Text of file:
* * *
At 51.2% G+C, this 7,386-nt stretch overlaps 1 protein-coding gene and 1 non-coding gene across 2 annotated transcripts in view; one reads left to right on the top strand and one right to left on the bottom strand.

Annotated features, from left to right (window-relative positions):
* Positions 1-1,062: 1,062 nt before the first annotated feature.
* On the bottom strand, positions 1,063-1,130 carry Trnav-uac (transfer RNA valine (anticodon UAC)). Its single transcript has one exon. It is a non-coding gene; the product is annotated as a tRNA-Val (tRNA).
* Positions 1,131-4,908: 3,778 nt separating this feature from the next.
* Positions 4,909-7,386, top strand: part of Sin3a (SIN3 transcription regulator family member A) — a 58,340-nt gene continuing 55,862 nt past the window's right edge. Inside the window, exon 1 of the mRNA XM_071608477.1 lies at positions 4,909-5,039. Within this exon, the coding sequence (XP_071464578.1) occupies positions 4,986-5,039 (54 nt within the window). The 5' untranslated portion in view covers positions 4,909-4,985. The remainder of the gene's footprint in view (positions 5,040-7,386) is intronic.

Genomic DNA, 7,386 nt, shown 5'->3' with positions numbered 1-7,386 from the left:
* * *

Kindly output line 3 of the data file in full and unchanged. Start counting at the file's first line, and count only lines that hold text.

* Positions 1-1,062: 1,062 nt before the first annotated feature.